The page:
Testing. One. Two…

Reading Barth in the morning over coffee is what I had in mind when I started this. The winter sun rising with catastrophic pinks and shining into my kitchen. My mind humming away on the latest pop-ditty the kids are going mad for.

In reality, I have ended up reading Barth at the back of boring introductory philosophy lectures and in a coffeeshop waiting for an interview with Presbytery about my application to be a candidate for ordination. Neither setting was quite as charming and relaxing as the one envisioned.

I did manage to retain some of it though. In Chapter 1 he deals with “The Need for Dogmatic Prolegomena”. Prolegomena is a word I have been repeating syllabically in an effort to learn how to say it. Barth splits with many of his predecessors in this Dogmatics game and casts doubt on the whole need for an introduction.

Explaining your assumptions and outlining your methodologies is all well and good but if you are only doing it to impress the intellectual movers and shakers (read: science) then you are selling the project short before you even begin. Against for example, Brunner, Barth doesn’t think that a project of dogma like the one he is engaging on should be prefaced with a kind of bridge or translatory introduction for the sceptics out there. The Church ought to be confident enough in it’s content- the Revelation of God, regardless of whether that has fallen out of fashion.

And so he says:

There is no dispute about the fact that dogmatics too, together with the Christian Church generally, has to speak all along the line as faith opposing unbelief, and that to that extent all alone the line her language must be apologetic, polemical. But there has never been any effective apologetic and polemic of faith against unbelief that the unintended one (impossible to intend! purely experiential!) which took place when God Himself sided with the witness of faith.

I know now why so many American evangelical Christians initially despised Barth. They were presuppositionalist in their apologetics.

My question is whether or not we can say that Barth’s point holds true on a serious work of systematic theology that deals explicitly and centrally with the Divine Revelation and simultaneously endorse Cornelius Van Til and the presupposition boys in their one-to-one relational evangelism with people who are sceptical about the whole basis of Christianity? Can one do that and still be consistent? Tim Keller is the chief descendant of the Presuppositionalists today and his book Reason For God is one I have already read so many times I feel I can quote large chunks of it. But I am totally and utterly convinced by Barth that “Difference of faith is faith in which we hear unbelief express itself in words” and therefore we cannot begin every discussion of the revealed truth with a special appeal to the mythical “non-believer”.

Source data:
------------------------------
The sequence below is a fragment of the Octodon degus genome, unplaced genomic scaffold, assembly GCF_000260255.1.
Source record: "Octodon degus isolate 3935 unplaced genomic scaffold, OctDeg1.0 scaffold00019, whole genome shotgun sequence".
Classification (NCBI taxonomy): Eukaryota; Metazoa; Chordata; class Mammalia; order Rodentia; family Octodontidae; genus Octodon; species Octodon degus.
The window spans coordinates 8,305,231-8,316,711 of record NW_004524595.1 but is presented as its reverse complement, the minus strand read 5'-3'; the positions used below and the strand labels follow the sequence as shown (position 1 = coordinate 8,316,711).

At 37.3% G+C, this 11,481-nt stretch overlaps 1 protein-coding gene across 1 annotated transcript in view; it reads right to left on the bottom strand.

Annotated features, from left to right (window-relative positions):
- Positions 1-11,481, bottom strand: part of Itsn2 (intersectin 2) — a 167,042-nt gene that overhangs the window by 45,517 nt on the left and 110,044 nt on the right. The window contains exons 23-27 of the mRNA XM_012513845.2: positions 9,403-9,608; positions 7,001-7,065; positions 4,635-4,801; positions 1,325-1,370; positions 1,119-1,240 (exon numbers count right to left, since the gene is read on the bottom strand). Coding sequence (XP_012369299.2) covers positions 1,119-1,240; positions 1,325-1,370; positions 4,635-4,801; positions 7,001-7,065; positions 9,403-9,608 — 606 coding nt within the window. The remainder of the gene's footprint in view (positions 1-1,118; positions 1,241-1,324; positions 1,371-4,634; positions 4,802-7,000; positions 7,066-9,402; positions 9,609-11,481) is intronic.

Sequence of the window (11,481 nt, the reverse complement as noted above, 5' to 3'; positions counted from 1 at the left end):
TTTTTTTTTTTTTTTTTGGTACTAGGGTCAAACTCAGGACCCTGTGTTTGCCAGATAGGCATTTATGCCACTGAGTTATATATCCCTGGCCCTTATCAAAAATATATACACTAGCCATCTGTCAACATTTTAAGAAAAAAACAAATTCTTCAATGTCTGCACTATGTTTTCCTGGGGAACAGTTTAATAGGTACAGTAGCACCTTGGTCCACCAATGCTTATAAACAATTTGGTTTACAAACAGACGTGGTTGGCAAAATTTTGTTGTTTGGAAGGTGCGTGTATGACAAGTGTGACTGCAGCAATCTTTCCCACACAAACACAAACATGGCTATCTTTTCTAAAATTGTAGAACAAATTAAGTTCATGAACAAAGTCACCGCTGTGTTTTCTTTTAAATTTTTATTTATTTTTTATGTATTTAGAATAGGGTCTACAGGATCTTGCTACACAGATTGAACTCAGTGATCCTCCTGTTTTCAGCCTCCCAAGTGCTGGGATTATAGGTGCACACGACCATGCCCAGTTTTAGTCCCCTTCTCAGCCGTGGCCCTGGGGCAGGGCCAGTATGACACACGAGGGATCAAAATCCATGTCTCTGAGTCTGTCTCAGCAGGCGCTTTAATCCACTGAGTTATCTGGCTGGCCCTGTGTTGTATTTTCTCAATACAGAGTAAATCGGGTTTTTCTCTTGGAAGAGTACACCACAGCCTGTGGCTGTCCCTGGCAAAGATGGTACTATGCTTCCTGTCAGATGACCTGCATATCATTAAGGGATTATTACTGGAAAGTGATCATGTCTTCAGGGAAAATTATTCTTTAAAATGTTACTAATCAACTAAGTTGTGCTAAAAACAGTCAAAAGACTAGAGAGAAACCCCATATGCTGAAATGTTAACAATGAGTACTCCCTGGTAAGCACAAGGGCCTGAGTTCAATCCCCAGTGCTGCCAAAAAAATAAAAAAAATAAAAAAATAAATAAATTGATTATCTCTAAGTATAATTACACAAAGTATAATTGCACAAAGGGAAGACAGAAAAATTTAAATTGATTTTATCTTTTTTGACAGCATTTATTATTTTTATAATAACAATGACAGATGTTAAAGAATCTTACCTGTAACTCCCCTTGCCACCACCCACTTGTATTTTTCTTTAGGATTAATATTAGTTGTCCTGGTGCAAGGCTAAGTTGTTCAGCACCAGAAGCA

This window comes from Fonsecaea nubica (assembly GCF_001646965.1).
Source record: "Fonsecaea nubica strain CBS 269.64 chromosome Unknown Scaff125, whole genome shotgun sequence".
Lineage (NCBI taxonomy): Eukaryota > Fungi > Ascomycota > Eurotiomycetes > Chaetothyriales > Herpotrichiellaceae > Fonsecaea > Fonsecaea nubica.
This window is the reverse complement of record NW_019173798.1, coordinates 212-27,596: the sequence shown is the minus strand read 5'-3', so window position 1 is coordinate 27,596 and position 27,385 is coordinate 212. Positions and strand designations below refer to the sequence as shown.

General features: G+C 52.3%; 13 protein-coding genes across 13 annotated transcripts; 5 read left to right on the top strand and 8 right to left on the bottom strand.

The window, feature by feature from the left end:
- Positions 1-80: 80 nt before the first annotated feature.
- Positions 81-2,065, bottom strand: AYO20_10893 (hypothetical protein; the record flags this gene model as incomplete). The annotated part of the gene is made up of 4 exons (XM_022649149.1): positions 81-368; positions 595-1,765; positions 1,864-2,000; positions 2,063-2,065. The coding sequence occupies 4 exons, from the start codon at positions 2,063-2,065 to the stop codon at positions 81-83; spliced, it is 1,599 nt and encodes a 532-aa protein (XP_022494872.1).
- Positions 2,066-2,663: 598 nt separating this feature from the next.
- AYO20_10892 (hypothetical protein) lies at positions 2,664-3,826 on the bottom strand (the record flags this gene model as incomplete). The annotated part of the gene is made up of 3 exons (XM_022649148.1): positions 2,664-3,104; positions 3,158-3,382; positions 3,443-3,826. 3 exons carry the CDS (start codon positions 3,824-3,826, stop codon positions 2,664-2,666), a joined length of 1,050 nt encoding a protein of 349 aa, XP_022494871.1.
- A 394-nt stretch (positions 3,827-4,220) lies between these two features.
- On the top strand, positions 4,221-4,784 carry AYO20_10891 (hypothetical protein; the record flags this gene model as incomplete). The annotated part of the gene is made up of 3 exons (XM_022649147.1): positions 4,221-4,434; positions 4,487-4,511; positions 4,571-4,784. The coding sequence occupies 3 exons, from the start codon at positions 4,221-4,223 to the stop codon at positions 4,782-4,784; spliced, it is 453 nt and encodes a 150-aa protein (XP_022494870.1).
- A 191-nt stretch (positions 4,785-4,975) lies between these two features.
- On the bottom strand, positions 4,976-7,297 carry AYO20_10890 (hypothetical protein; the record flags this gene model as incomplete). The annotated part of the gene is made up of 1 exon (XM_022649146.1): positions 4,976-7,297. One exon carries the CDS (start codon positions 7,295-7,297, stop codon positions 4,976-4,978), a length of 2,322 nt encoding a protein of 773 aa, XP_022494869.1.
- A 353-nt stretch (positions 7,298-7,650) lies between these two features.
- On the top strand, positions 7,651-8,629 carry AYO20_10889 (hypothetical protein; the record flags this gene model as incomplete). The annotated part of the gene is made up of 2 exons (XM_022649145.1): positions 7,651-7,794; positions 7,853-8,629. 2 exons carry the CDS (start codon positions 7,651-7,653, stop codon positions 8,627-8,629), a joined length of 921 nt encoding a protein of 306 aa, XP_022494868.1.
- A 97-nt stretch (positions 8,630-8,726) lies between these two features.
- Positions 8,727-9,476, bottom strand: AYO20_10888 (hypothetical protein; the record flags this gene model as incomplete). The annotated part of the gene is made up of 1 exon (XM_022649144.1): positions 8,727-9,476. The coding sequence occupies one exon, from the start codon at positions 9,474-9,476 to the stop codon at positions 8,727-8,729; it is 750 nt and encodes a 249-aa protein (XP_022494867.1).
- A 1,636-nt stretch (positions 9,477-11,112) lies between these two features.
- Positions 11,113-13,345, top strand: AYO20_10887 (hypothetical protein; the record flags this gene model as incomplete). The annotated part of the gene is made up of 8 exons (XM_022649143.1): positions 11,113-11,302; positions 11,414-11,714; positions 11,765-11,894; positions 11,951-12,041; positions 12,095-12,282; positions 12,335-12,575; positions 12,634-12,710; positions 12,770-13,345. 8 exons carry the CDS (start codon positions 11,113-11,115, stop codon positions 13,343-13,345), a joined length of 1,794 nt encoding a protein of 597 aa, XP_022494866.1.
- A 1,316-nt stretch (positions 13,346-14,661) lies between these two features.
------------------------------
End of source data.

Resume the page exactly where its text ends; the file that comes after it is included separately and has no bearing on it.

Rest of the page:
How do I reconcile the two? Eh? Maybe Barth will answer me. (Maybe he has already and I missed it). Tune in next week to find out.

Your Correspondent, Off to see Liam Neeson pretend to be Bond


  1. jimlad says:

    These extracts are hard to read never mind think about while in possession of a cold, but I’m beginning to see why you like Barth so much.

  2. Bob says:

    I’ve always thought that the antipathy of people like Van Til toward Barth is one of the great ironies of recent theological history. They were both of them explicitly “presuppositional” in their approach and, as such, shared a lot of common ground.

    My understanding is that, to oversimplify a little, Van Til and company were skeptical of the fact that Barth took the Christ-event, rather than the scriptures, to be the foundational element of his dogmatics. I suppose they thought that the former is mediated exclusively and only through the latter — so to know anything about Christ one must accept the truth of scripture.

    I’m confused by your statement that Van Til &co engaged in “one-to-one relational evangelism with people who are sceptical about the whole basis of Christianity”. Surely the whole point of their system was that they did the exact opposite. Their primary assumption is that “the whole basis of Christianity” and the truth of the scriptures in particular has to be taken as axiomatic & that there is no neutral shared point between the believer and the nonbeliever from which an argument for the rationality of Christianity might be staged. Rather, the assumption is that the worldview of the nonbeliever must be inherently self-contradictory and far from trying to convince a person that the “basis of Christianity” is sound they would attempt to demonstrate that the basis of the unbeliever’s worldview is unsound. Schaeffer called it “taking off the roof” and advised it be done gently and with care for fear of bringing the other person’s world crashing down around them before they’re ready to accept an alternative. It usually devolves to somebody in the pub all frothy-mouthed desperately resorting to “so you’re saying there’s no basis for saying Hitler was wrong, is that it!?”

    The irony is that the idea that there is no neutral staging ground for a rational demonstration of the truth of belief is one Barth clearly argues for in his polemic against natural theology. Indeed, your quote above seems like the sort of thing a reformed presuppositional apologist would embrace. Moreover, the idea that ultimately the only real polemic is that of God siding with the polemicist and revealing himself is the sort of thing a reformed thinker should cheer in agreement with.

  3. Bruce says:

    These extracts are hard to read never mind think about while in possession of a cold, but I’m beginning to see why you like Barth so much.

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